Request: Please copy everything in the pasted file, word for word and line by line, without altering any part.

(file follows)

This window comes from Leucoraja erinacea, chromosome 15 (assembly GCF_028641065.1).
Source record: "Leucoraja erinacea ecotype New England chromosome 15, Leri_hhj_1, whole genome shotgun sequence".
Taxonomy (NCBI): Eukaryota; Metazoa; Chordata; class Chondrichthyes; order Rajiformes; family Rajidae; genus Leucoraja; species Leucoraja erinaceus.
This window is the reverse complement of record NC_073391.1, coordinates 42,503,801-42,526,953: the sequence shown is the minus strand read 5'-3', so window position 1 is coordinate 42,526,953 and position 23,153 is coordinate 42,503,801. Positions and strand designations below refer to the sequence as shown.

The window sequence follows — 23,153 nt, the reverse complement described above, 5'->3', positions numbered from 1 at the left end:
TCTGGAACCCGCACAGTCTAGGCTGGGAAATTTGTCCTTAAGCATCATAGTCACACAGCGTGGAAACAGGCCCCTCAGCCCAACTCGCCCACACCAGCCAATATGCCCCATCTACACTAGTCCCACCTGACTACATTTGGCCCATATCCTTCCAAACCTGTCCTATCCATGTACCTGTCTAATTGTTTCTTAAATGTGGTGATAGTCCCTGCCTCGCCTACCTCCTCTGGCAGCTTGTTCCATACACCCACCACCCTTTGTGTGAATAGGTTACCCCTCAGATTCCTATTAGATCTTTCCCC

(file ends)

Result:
This window comes from Leucoraja erinacea, chromosome 15 (assembly GCF_028641065.1).
Source record: "Leucoraja erinacea ecotype New England chromosome 15, Leri_hhj_1, whole genome shotgun sequence".
Taxonomy (NCBI): Eukaryota; Metazoa; Chordata; class Chondrichthyes; order Rajiformes; family Rajidae; genus Leucoraja; species Leucoraja erinaceus.
This window is the reverse complement of record NC_073391.1, coordinates 42,503,801-42,526,953: the sequence shown is the minus strand read 5'-3', so window position 1 is coordinate 42,526,953 and position 23,153 is coordinate 42,503,801. Positions and strand designations below refer to the sequence as shown.

The window sequence follows — 23,153 nt, the reverse complement described above, 5'->3', positions numbered from 1 at the left end:
TCTGGAACCCGCACAGTCTAGGCTGGGAAATTTGTCCTTAAGCATCATAGTCACACAGCGTGGAAACAGGCCCCTCAGCCCAACTCGCCCACACCAGCCAATATGCCCCATCTACACTAGTCCCACCTGACTACATTTGGCCCATATCCTTCCAAACCTGTCCTATCCATGTACCTGTCTAATTGTTTCTTAAATGTGGTGATAGTCCCTGCCTCGCCTACCTCCTCTGGCAGCTTGTTCCATACACCCACCACCCTTTGTGTGAATAGGTTACCCCTCAGATTCCTATTAGATCTTTCCCC